The allegory in 'The Wizard of Oz'

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DENNIS, MASS — — Seventy-six years ago this month at a quaint, 330-seat theater here called the Cape Cinema, "The Wizard of Oz" — believed to be the most-watched movie in history — premiered.

That's right: Before its official 1939 debuts in Hollywood and New York a few days later, producers screened the colorful saga of the wide-eyed Dorothy and her companions at three, small-market test venues: two in Wisconsin and a third smack dab in the middle of Cape Cod.


It's difficult to imagine a more unlikely place to watch "The Wizard of Oz" for the first time than the Cape Cinema, which still looks nothing like movie theaters do today.

Constructed to resemble a Congregationalist church barn, the cinema's front steps and white, wooden siding continue to humble and invite. Inside, a gorgeous, full-ceiling fresco designed by artist Rockwell Kent — who threatened to boycott the theater's 1930 opening in protest of Massachusetts' execution of Italian anarchists Sacco and Venzetti for murders many historians today believe they didn't commit — draws visitors eyes upward until the house lights dim. The venue boasts the original, wood-and-leather seats designed by Paul Frankl. I've yet to take in a film or musical concert at a more charming venue.


"The Wizard of Oz" is similarly captivating. As kids, my sister and I watched the traditional Thanksgiving weekend network television broadcast, and were spooked every time by Margaret Hamilton's cackling Wicked Witch of the West. An estimated billion people have seen "The Wizard of Oz." As a global American export and cultural commodity, only Coca-Cola rivals it.

What I didn't know as a child — most adults I meet are similarly oblivious — is that L. Frank Baum's book "The Wonderful Wizard of Oz," upon which the movie is based, was a political allegory for American politics at the dawn of the 20th century.

Dorothy, the Kansas innocent, represents the nobility of middle (and Midwestern) America; the Tin Man is industry, the Scarecrow is agriculture. Mr. Baum depicted the bimetallism argument of the late 19th century waged between Eastern capitalist lenders and Midwestern farmer-borrowers through the use of colorful metaphor. Notice that the city Dorothy and friends seek is emerald green and the fraudulent Oz peers through green shades; the yellow brick road they follow there and Dorothy's silver slippers represent the argument over whether the United States should have a gold-and-silver or gold-only currency standard. (The ruby slippers Judy Garland wore in the film version are a departure from the original book.)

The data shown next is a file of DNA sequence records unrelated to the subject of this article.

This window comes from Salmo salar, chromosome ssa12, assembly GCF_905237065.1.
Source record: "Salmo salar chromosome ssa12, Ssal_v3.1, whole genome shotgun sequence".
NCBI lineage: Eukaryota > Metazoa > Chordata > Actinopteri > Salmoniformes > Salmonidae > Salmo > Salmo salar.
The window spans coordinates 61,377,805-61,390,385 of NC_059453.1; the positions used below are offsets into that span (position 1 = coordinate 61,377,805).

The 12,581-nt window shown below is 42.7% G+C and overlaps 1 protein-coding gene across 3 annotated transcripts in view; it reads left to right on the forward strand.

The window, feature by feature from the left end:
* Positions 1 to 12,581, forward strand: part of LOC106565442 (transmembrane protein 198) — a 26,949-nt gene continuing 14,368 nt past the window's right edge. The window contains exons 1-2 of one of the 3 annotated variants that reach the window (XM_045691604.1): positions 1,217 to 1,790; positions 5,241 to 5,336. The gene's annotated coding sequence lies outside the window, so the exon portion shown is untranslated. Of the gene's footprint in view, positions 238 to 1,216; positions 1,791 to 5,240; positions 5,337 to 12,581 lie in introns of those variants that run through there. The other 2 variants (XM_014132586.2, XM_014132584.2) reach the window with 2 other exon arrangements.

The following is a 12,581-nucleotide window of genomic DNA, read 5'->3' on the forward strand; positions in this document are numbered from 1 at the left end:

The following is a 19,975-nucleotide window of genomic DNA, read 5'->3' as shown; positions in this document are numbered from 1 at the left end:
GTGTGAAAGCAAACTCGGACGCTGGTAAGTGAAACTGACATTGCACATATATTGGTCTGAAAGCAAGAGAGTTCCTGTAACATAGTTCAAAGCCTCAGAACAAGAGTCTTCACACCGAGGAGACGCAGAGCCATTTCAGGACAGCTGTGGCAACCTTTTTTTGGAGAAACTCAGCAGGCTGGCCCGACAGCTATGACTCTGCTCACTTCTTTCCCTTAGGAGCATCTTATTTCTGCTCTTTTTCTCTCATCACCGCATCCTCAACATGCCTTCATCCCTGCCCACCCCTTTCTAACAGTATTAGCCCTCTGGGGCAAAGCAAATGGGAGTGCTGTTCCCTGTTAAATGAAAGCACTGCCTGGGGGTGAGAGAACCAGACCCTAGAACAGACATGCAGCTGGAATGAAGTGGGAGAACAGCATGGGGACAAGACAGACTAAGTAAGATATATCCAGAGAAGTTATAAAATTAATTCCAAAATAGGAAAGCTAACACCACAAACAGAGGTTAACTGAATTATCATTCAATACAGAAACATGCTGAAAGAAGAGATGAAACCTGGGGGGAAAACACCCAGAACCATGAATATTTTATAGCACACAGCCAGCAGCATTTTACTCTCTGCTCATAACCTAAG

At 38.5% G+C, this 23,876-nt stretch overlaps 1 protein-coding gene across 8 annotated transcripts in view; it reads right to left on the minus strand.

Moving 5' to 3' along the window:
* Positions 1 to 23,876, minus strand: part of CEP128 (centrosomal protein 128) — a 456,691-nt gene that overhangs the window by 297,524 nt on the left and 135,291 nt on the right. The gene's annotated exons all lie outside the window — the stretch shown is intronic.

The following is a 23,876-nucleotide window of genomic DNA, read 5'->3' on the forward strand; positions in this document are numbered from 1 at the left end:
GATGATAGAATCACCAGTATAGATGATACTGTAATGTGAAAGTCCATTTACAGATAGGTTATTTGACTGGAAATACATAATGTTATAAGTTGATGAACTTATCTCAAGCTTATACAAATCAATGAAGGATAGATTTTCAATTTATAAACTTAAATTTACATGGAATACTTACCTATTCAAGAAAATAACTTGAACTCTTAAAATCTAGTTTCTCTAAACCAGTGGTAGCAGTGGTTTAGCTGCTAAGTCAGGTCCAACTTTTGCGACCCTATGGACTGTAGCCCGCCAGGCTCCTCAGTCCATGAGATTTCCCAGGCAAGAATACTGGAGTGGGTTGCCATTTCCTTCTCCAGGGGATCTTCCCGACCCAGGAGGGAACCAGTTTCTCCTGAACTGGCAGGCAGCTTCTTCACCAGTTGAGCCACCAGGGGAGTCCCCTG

The Wizard of Oz may not be the greatest political film of all time, but it's surely the most popular film that most people don't realize is political.

Fast-forward to today's major political debates, and in many ways little has changed during the past century: Although the stage for the working classes first shifted from farms to factories, and later to low-wage service industry locations, we still confront a struggle between haves and have-nots. Keeping with its long tradition, Hollywood lately served up a new bounty of class-themed films.

In the last installment of Christopher Nolan's Batman film trilogy, the villain Bain and his adjutants hold Gotham's economic elites to account for their various crimes against the less fortunate. In "Elysium" and "Snowpiercer," the hoi polloi organize revolutions to overthrow their occupiers and oppressors. In "Divergent" and the wildly popular "Hunger Games" movies, children from different socioeconomic strata battle each other to the death for the entertainment of their bettors. (Despite coming from the lower castes, Katniss Everdeen, the "Hunger Games'" female teen protagonist played by Oscar-winner Jennifer Lawrence, of course impresses with her unusual wit and wiles.)

Interestingly, some of these films and the novels that inspired them are targeted at the coveted, under-25 consumer cohort. Perhaps unwittingly, these millennials are devouring thinly-veiled messages about economic stratification. May the forces of social transformation be with them in the decades to come.

For now, I'm excited to see the one-night-only showing of "The Wizard of Oz" on the Cape Cinema's big screen in Dennis to commemorate the 1939 premiere of the planet's most-watched movie. Here's hoping Dorothy still makes it back to Kansas.


Thomas F. Schaller teaches political science at UMBC; his most recent book is "The Stronghold: How Republicans Captured Congress but Surrendered the White House." His column appears every other Wednesday. His email is Twitter: @schaller67.